Restorations, Uncategorized

Quick Cleanup and Stem Patch for a 1960’s Brigham 316 Straight Saddle Bulldog

I found this Brigham Bulldog on eBay quite some time ago and decided it was high time I cleaned it up for the collection.

The pipe was in rather good estate condition when I brought it to the worktable. The main issues were a deeply oxidized stem, some rim tar and associated darkening and patches of old wax jammed into the rings carved around the bowl. The briar itself was in very good condition except for a line of dents along the top of the diamond shank, likely caused by careless dottle-knocking. Underneath a layer of dirt, I could see some really nice grain in the briar – a combination of flame and birdseye that begs to be shown off.


The pipe is stamped on the left upper facet of the diamond shank with “Brigham” over “Made in Canada” in block letters. The lower left facet is marked with the shape number code “316”, denoting a Brigham Exclusive grade pipe in Shape 16. The diamond saddle stem is inset with three brass pins, or Dots, in a triangle pattern. The block letter “Made in Canada” stamp dates this pipe to what I’ve called the Post Patent Era, roughly late 1950s through the 1960s.


I started work on the restoration by first dropping the oxidized stem into a bath of Oxyclean and warm water for a good long soak. While the stem sat in its bath, I reamed the old cake from the chamber and cleaned the tar from the rim with alcohol on a cotton pad followed by 0000 steel wool and 2000-grit wet sandpaper.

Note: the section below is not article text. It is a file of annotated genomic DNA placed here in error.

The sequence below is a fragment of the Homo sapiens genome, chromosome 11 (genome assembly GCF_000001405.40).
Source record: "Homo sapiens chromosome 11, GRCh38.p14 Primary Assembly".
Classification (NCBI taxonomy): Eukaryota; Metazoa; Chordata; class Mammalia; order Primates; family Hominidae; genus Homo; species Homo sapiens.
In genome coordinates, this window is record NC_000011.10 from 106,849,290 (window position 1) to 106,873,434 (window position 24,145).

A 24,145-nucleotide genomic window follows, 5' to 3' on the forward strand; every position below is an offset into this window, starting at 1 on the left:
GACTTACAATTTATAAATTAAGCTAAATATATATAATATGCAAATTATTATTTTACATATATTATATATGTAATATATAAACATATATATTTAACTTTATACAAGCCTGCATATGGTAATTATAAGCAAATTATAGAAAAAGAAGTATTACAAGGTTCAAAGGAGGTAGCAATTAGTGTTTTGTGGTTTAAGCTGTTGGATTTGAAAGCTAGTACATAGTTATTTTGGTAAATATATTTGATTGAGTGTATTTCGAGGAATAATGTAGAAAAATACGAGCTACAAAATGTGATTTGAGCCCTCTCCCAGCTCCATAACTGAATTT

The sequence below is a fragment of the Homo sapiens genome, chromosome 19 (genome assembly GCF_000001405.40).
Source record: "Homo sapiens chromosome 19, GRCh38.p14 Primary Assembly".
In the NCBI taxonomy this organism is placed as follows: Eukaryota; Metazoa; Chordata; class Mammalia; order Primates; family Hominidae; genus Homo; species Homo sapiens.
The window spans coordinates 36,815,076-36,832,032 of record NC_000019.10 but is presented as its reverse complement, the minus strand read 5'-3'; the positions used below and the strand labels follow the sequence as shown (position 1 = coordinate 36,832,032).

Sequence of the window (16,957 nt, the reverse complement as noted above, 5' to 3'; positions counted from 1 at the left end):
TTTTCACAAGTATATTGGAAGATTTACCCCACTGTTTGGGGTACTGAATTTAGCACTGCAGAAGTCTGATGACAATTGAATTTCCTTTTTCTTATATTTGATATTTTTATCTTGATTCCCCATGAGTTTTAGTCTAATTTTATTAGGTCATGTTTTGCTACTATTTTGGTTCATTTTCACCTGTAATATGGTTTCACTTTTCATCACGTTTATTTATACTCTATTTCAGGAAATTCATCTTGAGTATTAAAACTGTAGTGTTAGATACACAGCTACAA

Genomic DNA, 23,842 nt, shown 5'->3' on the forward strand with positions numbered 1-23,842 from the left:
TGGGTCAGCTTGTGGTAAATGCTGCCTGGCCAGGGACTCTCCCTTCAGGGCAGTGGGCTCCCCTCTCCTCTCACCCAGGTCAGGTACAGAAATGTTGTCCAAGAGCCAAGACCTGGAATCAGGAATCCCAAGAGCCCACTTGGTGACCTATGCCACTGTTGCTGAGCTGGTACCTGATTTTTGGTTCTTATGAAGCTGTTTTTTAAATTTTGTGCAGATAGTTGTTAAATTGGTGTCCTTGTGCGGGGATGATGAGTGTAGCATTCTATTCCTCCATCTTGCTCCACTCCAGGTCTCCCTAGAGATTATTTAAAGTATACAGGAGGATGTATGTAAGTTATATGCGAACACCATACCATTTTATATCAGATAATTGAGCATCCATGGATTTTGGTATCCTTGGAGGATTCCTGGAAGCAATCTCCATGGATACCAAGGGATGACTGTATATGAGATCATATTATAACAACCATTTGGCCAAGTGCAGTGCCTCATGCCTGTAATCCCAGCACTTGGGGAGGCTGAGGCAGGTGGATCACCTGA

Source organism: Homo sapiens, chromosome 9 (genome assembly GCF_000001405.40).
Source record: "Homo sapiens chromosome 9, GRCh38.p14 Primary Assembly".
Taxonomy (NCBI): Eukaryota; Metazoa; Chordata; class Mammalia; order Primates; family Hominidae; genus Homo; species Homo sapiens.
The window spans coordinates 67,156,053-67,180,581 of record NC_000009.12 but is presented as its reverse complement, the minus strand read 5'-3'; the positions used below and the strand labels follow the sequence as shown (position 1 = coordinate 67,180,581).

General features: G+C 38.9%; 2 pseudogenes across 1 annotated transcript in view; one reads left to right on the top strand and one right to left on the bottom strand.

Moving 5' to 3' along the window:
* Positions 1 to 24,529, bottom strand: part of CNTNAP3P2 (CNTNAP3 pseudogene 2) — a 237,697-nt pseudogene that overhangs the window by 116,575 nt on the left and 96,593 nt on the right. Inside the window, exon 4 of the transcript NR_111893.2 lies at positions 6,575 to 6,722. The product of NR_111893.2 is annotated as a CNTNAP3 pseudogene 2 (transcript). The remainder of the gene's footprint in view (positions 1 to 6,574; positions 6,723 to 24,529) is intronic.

The wax stuck in the bowl rings came free with a bit of attention from my dental pick. I cleaned out the remnants, along with the rest of the old wax finish and surface dirt, with alcohol on a cotton pad.


A few pipe cleaners and cotton swabs dipped in more alcohol sorted out the stummel’s internals. It was surprisingly clean.


Working carefully to avoid damaging the stamps, I smoothed out the dents on top of the shank with 220 and 320 grit sandpapers, a medium grit sanding sponge and 0000 steel wool. A wipe with my lightest stain pen colour-matched the sanded area to the original finish. The edge is not as sharp as it was coming out of the factory, but the slight rounding is both less noticeable and more attractive than the dents.


Happy with the state of the stummel, I set the briar aside to rest while I addressed the stem, which I pulled from the Oxyclean bath and scrubbed clean with 0000 steel wool and Magic Eraser. With most of the oxidation gone, a few tooth dents became visible on top and bottom of the bit.

I was partially successful in raising the dents with a bit of heat from a lighter flame, but they didn’t raise completely. A drop of black CA glue in each divot filled the remaining depressions. I sanded everything smooth after the glue had fully cured.


Reuniting stem and stummel, I gave the pipe a wipe with mineral oil to refresh the finish and add some moisture back into the briar. The oil also makes the grain pop and helps to darken the vulcanite.


I took the completed pipe to the buffer where a short run of White Diamond compound erased any stray sanding scratches and a bit of stubborn oxidation. I finished the job by applying several light coats of Carnauba wax to shine and protect the refurbished pipe.

This was a fairly quick and easy restoration, and one that fills a gap in my collection of Brigham pipes. The Shape 16 Bulldog was a popular shape, and thus is commonly found on the estate market. I’m a bit surprised it took me this long to add one to the rack!

Thanks for joining me for this refurbishment. Until next time, Happy Piping!

Here’s the finished pipe.